Edge Hill University joined forces with more than forty other mental health organisations to influence NICE’s newly published clinical guideline for depression in adults.
The University and other stakeholders lobbied NICE to address major methodological flaws that underpinned previous drafts of the guideline.
Never has a draft treatment guideline in the UK received so much scrutiny and detailed attention, and the final version of the guideline has dramatically improved as a consequence.
There is now a strong focus on personalised care and a significant emphasis on the importance of service user choice and shared decision-making – all of which were notably absent from previous drafts.
These changes should result in significant improvements in care for people with depression as the guideline is implemented.
Sir Norman Lamb, former Health Minister, who, as an MP, led the parliamentary support for the coalition, said: “I am pleased to see a depression guideline that puts emphasis on personalised care, providing a genuine choice of treatments, and encourages clinicians to think more carefully before prescribing medication.
“These changes will undoubtedly have a positive impact on care for many people with depression.
“It is vital that NICE learns lessons from this process and engages closely with organisations from across the mental health sector in developing future guidelines.
“The number of people needing mental health support is sadly growing quickly, and it is vital that clinical guidelines best reflect the needs and experiences of those they are designed to help.”
Professor Vicky Karkou, Director of the Research Centre for Arts and Wellbeing at Edge Hill University, said: “It is really the joint effort and work that led to this result, highlighting how important it is to work collaboratively to make changes in guidelines, policy and service provision.
“This is certainly the case for mental health service provision, an area particularly relevant in the current Covid and post-Covid era.
“The guideline still remains short from acknowledging the substantial evidence present in creative approaches to psychotherapy.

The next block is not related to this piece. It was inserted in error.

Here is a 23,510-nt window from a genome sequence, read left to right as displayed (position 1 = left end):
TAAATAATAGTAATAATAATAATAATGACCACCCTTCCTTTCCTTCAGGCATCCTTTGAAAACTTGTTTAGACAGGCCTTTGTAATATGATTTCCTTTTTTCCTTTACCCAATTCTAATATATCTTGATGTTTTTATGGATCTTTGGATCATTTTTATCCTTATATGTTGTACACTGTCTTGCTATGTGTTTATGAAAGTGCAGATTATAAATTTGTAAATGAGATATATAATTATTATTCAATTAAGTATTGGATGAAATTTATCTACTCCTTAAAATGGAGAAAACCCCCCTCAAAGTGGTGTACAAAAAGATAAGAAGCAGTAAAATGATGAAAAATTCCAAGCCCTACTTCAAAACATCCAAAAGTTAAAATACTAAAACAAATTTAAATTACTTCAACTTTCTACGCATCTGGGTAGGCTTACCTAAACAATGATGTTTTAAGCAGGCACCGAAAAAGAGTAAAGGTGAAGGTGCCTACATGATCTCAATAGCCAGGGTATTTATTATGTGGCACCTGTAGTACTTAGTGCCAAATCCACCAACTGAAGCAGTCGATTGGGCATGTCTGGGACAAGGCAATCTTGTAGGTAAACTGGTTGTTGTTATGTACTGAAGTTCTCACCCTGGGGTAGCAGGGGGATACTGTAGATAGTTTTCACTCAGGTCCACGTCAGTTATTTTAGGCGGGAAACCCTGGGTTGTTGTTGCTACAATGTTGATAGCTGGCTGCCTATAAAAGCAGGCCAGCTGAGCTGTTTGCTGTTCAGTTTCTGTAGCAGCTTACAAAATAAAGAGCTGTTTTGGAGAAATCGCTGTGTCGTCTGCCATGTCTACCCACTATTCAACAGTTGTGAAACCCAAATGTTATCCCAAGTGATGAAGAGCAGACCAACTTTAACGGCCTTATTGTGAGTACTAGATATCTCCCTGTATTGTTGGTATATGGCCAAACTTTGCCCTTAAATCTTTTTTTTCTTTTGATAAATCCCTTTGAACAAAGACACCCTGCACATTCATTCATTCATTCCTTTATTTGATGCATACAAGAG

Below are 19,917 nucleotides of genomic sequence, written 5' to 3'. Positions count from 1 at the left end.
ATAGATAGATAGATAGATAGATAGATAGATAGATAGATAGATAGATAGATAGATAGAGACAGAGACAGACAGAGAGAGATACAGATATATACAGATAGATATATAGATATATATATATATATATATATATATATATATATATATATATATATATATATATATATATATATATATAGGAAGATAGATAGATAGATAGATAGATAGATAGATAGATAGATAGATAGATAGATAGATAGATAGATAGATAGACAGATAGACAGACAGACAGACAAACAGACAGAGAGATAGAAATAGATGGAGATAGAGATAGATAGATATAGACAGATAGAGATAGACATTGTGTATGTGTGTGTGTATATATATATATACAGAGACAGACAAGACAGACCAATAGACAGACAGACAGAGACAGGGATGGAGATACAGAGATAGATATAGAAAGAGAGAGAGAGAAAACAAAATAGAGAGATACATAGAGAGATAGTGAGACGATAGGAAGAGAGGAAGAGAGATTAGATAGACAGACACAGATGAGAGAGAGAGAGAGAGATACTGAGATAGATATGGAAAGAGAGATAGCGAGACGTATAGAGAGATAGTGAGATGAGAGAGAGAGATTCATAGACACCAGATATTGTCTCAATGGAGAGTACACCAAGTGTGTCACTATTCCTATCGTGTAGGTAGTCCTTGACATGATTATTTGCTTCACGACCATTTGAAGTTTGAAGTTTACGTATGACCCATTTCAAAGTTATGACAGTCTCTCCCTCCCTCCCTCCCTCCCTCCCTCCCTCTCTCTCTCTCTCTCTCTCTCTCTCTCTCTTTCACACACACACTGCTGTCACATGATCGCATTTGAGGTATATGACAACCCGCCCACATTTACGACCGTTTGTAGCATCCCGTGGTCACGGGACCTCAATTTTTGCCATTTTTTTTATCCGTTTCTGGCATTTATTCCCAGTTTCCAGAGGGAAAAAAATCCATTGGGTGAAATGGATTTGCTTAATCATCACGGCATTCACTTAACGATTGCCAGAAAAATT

“However, it now offers choice, widening options in the recommended provision to benefit the vast range of people needing support with their mental health.”
Vicky is currently leading Arts for the Blues, a collaborative research project between Edge Hill University, University of Salford, University of Cambridge and Greater Manchester Mental Health NHS Foundation Trust.
As Director of the Research Centre for Arts and Wellbeing, she oversees a wide range of interdisciplinary research projects focusing on collaborative research projects exploring how the arts can contribute to health and wellbeing.
The coalition of stakeholders has brought together mental health organisations from across the UK, representing service users; professionals from psychiatry, psychology, social work, counselling and psychotherapy; research methodologists; GPs; pharmacists; nurses; and mental health charities and survivor-led organisations.
Together the Guideline Committee argued strongly that the draft guideline wasn’t fit for purpose and that the resulting treatment recommendations would be misleading and impede good care and patient choice.
The campaign received support from more than 100 MPs and Peers from across all the major parties.
While NICE has not addressed all the key methodological issues raised, the significant efforts made by the Guideline Committee and the substantial additional work that has been carried out in response to concerns and critique needs to be acknowledged.
June 29, 2022